19. Mo’s Bows CEO Named To TIME’s ‘Most Influential Teens’ -

TIME Magazine this week named 13-year-old Moziah Bridges, CEO of Mo’s Bows, as one of the “30 Most Influential Teens of 2015.” That ranking put him alongside the likes of Malia Obama; Bindi Irwin, a conservationist and daughter of the late Steve Irwin; and Ahmed Mohamed, the ninth grader arrested recently for bringing a clock to school that authorities mistook for a bomb. The distinction is only the latest in a string of them for Bridges.

20. Mo’s Bows CEO Named One of TIME’s ‘Most Influential Teens’ -

When one of Memphis’ youngest CEOs took the first steps toward what would become his internationally recognized company Mo’s Bows, he did it under the watchful eye of his grandmother, who showed him how to use her scrap fabric to make and sell his own ties.

21. Raise Gas Tax or Borrow? How to Fund Road Projects -

Tennessee has an $8 billion backlog of transportation projects and not enough funds to pay for them, largely because the state gas tax, which funds those projects, hasn’t been increased in 26 years.

22. Stones Rock Music City -

Pleased to meet you, hope you guessed our name. Well, hell, Mick, if it’s puzzling you, it’s Nashville. Music City USA.

We’re the national media’s flavor of the day – the “It city,” which has gone from being a secondary concert market – remember The Beatles played Memphis, not Nashville – to one of the country’s prime touring destinations.

23. Building From a New Blueprint -

When recruiting new businesses, East Tennessee economic development officials have long touted the benefits of partnering with the Oak Ridge National Laboratory and the University of Tennessee.

The lab and the university both have a history of working closely with private business to develop cutting-edge manufacturing techniques, technologies and new products. That research effort recently received a major boost with President Obama’s announcement of a new manufacturing innovation hub based in the Knoxville area.

24. Wade to Lead Southern College of Optometry's Hayes Center -

Dr. Lisa Wade has been named director of the Hayes Center for Practice Excellence at Southern College of Optometry, which focuses on teaching business principles to help optometrists succeed in independent practice.

25. Local Elections Ramp Up With Gumbo Fest -

There were so many contenders for the District 5 seat on the Memphis City Council at the Sunday, Feb. 8, Tennessee Equality Project Gumbo Contest that they occasionally went for the same voter’s hand in the crowd of several hundred.

26. Obama's Record Budget: Tax the Rich, Help Middle Class -

WASHINGTON (AP) – Promising to help America's middle class, President Barack Obama on Monday sent Congress a record $4 trillion budget that would hammer corporate profits overseas and raise taxes on the wealthy while boosting tax credits for families and the working poor.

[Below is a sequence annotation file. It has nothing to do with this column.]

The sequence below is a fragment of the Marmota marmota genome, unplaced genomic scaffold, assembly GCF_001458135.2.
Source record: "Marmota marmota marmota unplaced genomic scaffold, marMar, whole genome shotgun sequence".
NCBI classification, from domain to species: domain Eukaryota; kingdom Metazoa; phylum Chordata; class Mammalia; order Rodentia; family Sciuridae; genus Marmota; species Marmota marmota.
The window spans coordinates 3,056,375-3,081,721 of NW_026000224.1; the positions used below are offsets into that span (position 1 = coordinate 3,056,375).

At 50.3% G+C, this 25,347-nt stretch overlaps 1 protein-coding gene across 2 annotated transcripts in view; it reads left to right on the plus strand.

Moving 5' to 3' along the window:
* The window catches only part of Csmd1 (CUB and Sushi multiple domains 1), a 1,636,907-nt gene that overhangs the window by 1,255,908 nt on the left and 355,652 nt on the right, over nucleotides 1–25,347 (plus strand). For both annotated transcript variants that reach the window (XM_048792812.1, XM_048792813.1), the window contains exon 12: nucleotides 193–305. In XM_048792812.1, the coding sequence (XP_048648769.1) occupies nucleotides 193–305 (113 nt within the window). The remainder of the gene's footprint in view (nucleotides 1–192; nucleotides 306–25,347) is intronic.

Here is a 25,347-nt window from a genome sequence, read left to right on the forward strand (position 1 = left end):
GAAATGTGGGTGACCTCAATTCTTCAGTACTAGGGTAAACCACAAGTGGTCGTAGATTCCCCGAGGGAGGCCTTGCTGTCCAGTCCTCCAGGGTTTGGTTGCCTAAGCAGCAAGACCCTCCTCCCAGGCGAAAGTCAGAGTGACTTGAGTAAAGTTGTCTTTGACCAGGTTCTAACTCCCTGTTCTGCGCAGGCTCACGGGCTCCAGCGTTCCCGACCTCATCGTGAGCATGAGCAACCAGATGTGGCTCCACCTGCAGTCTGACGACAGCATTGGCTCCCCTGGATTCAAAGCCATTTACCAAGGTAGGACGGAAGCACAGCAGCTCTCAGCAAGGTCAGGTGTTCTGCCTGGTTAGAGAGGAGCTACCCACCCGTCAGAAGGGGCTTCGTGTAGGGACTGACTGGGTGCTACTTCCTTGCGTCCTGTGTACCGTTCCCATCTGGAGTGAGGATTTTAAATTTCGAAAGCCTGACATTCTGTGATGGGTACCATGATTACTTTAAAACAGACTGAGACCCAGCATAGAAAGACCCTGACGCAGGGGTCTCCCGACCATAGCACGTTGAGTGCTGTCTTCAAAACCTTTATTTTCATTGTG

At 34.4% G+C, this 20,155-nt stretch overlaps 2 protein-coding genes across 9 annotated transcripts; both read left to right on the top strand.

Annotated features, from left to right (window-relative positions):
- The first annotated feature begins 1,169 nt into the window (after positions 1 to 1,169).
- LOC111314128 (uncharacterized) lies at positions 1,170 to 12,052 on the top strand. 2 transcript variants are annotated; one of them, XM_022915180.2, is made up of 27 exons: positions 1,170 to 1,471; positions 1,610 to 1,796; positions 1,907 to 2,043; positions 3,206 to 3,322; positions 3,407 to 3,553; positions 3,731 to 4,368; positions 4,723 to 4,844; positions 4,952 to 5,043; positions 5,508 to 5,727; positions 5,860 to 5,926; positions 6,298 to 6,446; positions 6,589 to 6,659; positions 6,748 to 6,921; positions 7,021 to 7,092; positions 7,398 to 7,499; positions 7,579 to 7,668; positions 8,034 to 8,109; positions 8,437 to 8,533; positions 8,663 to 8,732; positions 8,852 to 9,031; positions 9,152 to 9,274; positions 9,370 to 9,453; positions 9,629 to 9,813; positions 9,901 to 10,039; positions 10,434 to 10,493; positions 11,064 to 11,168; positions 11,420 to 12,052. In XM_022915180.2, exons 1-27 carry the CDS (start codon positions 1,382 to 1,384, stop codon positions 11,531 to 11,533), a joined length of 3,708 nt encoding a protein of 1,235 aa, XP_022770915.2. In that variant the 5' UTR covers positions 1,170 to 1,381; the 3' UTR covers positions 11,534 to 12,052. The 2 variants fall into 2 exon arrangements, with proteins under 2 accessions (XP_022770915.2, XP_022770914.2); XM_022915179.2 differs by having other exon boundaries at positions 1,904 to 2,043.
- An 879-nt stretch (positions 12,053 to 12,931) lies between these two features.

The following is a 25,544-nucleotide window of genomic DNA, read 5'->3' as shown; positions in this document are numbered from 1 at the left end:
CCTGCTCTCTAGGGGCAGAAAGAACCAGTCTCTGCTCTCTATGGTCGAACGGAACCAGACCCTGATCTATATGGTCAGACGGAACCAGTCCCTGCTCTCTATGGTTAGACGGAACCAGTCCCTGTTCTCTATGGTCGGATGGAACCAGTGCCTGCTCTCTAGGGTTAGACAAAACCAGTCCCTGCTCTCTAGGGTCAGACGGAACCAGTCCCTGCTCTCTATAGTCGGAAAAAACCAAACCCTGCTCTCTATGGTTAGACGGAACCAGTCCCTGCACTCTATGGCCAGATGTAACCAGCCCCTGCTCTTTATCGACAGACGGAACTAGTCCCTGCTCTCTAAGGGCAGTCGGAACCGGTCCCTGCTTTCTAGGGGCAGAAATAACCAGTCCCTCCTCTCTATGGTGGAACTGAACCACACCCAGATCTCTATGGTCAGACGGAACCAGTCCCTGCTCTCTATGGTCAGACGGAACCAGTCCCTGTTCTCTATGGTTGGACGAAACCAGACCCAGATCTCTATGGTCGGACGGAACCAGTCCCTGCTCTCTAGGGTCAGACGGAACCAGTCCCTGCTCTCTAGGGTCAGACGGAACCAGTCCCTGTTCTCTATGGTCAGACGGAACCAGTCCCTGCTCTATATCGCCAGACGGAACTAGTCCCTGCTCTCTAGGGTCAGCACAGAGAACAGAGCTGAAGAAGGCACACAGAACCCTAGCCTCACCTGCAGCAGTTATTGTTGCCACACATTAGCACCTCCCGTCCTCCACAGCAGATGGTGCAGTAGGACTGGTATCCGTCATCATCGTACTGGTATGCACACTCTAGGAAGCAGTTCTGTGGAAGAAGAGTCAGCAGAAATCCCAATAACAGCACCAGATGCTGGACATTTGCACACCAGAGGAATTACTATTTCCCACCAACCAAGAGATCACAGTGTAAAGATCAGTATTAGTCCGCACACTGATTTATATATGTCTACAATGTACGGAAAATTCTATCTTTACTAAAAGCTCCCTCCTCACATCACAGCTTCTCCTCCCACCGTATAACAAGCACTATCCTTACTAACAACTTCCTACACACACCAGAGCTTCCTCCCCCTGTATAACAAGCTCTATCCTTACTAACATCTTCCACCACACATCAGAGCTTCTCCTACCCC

27. Despite Low Gas Prices, Gas Tax Hike Appears Unlikely -

WASHINGTON (AP) – The new Republican-controlled Congress is facing an old problem: where to find the money for highway and transit programs.

With gasoline prices at their lowest in years when the new Congress convened, there had been talk that it might be time to raise federal gas and diesel taxes, which haven't budged in more than 20 years.

28. The ‘Meh’ Generation -

ALL THIS IS GETTING OLD. Mitch McConnell is 117. Across the aisle, Harry Reid is 132, same age as Nancy Pelosi over in the House, and John Boehner is 98.

The last time any of them had an original idea, they had to call it in on a rotary phone. The way they get somewhere, or fail to, is as antiquated as our infrastructure, as much in danger of collapse as our bridges.

29. It’s Art -

“But is it __?” This clue is used in dozens of crossword puzzles. The answer is ART. At Crystal Bridges Museum of American Art, tucked away in the Northwest Arkansas hills, the question’s answer is “You’d better believe it!” My heart sings to know that Crystal Bridges, open now since Nov. 11, 2011, is a major world player in its field.

30. Busby Joins Howell Marketing as Social Media Manager -

Lisa Busby has joined Howell Marketing Strategies LLC as a social media manager, handling the social media marketing for several accounts. Busby’s background includes experience in the business, media and nonprofit sectors – including past roles as a radio news reporter and writer, and as a print editor in the national headquarters for the Fraternal Order of Police.

31. Entrepreneur Day Spotlights Power of Innovation -

Already in recent weeks, Moziah “Mo” Bridges, the 12-year-old founder of the Memphis-based Mo’s Bows bow tie business, has appeared on the hit ABC show “Shark Tank.”

If the exposure alone wasn’t enough, Bridges also impressed fashion mogul and “Shark Tank” panelist Daymond John into offering to mentor him.

32. Mo’s Bows Founder to Appear on ‘Shark Tank’ -

Memphis entrepreneur and Mo’s Bows founder Moziah Bridges will appear on the hit ABC show “Shark Tank” this Friday, April 25, and it’s a pretty good bet he’ll be dressed to the nines as he displays his typical pluck and sense of style to a panel of investors that includes Mark Cuban.

33. Haslam Unveils $1.5B Transportation Plan -

Gov. Bill Haslam and Transportation Commissioner John Schroer have released the state’s three-year, $1.5 billion transportation program.

The Haslam administration said the plan unveiled Thursday takes a conservative approach because of uncertainty over future federal transit funding. It contains no money to pay for early engineering work on new projects.

34. Haslam Unveils $1.5 Billion Transportation Plan -

Gov. Bill Haslam and Transportation Commissioner John Schroer have released the state's three-year, $1.5 billion transportation program.

The Haslam administration said the plan unveiled Thursday takes a conservative approach because of uncertainty over future federal transit funding. It contains no money to pay for early engineering work on new projects.